Comprehensive Exams

As required by the university, to advance to Ph.D. Candidacy, the student must pass three Comprehensive Examinations: I) comprehensive oral exam, II) comprehensive written exam, and III) final thesis defense. For timelines of when the oral and written exams need to be scheduled, please refer to Important Deadlines; the final thesis defense is completed at the conclusion of the student's graduate work.

I. Comprehensive Oral Exam


  1. Follow NIH F31 Guidelines.  Your proposal should be in a format that could be submitted to NIH.
  2. Page limits should also meet F31 Guidelines.
    • Project Summary: includes an Abstract (no more than 30 lines of text, with aims listed) and statement of Relevance to Public Health (no more than two or three sentences)
    • Specific Aims (no more than 1 page)
    • Research Strategy (no more the 6 pages, including figures) Includes sections on a. Significance, b. Innovation, and c. Approach
    • References (no page limit) Includes the names of all authors, article title, journal title, volume number, page numbers, and year of publication.
    • Proper formatting Arial or Helvetica font, 11 points or larger, half-inch margins, single spaced"
  3. Proposals are due to your Advisory Committee during Spring semester (usually mid April).  One copy should be emailed to each member and one paper copy given to the Lisa Phillippie.  Committee Members and Lisa Phillippie must receive them by 5:00pm on the assigned due date. Electronic proposals should be in pdf format.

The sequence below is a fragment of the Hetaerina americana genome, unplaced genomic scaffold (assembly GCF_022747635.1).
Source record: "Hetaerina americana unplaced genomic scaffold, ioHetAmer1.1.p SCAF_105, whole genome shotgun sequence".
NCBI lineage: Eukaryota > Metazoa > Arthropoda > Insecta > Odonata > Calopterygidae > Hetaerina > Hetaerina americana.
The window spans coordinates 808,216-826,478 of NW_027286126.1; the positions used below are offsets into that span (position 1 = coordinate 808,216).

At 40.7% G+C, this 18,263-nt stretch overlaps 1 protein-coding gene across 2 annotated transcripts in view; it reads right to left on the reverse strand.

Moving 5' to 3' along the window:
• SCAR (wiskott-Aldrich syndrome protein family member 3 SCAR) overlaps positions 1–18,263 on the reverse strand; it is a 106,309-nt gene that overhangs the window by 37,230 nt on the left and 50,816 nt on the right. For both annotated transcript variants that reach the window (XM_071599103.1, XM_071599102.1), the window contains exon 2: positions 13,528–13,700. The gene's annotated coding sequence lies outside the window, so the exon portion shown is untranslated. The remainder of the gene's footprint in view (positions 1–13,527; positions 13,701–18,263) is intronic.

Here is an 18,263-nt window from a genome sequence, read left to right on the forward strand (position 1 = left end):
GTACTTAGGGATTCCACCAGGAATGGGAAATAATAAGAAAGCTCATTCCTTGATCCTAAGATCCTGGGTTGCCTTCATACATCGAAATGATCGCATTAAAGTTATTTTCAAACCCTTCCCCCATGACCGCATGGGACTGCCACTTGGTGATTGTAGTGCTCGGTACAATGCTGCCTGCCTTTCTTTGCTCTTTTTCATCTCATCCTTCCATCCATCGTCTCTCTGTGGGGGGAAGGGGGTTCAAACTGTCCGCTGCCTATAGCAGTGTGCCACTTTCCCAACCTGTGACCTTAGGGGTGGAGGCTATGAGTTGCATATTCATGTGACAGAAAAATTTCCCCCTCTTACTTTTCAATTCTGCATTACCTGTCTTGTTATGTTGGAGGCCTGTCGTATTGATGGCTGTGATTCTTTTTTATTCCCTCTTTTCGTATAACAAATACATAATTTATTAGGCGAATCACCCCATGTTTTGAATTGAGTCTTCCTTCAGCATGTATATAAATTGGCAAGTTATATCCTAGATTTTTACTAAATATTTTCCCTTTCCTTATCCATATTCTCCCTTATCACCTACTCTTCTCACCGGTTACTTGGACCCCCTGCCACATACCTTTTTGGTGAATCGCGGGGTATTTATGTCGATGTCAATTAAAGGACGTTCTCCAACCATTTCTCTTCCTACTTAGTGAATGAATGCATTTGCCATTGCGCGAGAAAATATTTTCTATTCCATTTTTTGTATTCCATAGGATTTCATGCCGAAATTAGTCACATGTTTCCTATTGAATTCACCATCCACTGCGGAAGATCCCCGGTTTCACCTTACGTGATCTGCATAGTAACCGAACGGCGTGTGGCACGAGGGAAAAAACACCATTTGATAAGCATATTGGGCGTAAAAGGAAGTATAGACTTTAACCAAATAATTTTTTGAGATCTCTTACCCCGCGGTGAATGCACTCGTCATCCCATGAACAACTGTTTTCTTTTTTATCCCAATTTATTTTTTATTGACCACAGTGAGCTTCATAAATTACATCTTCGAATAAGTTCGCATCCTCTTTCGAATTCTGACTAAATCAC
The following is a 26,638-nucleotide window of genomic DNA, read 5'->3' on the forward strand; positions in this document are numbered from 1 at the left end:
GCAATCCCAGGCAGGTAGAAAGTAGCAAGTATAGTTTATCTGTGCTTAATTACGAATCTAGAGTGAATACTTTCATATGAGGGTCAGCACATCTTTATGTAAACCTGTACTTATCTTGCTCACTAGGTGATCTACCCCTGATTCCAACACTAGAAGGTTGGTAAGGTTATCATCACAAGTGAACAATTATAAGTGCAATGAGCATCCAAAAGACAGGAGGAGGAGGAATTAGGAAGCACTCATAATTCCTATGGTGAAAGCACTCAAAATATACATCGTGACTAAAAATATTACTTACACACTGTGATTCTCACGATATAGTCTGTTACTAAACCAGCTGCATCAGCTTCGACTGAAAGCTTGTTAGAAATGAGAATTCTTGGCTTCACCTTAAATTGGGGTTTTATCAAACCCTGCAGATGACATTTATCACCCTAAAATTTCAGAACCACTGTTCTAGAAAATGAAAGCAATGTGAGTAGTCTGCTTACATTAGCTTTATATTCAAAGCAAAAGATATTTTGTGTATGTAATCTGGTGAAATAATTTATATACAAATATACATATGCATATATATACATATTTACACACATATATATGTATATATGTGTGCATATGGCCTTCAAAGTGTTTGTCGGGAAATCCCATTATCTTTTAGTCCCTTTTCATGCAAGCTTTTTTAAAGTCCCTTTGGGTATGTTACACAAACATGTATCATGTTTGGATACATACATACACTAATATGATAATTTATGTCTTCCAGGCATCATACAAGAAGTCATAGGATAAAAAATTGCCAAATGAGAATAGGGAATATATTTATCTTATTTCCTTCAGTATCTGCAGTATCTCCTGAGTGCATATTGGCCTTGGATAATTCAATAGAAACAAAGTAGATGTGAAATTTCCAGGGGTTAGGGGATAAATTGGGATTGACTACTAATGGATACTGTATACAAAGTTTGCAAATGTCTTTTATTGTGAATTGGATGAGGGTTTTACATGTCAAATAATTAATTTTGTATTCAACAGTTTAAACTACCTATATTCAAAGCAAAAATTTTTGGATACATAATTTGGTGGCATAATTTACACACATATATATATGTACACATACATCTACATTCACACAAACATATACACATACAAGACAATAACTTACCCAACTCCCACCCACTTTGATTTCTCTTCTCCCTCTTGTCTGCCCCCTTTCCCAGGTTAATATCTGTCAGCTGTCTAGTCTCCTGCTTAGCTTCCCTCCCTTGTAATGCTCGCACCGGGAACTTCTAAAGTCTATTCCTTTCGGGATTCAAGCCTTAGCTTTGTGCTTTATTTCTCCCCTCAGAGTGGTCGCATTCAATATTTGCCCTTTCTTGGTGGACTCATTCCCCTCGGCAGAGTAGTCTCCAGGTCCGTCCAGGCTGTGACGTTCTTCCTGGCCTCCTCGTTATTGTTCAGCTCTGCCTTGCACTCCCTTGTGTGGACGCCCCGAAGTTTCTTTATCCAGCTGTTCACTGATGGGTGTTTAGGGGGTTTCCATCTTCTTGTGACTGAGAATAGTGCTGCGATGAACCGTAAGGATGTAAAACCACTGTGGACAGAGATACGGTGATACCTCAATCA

1. Your Committee should consist of 5-6 faculty with one being your adviser.  Three or more committee members must come from the Department of Biochemistry and Biophysics.
  2. Committee Members and Specific Aims must be submitted to Lisa Phillippie during Spring semester (usually in March).
  3. Department Director of Graduate Studies will identify a member of the Departmental Faculty to chair the Committee prior to your oral defense.
  4. You have the responsibility to schedule the committee meeting and schedule a location and any presentation tools you need for the meeting.  You can get help with room reservations from anyone in the administrative office. 
  5. You will need to inform Lisa Phillippie and all your Committee members of the date and time of your meeting.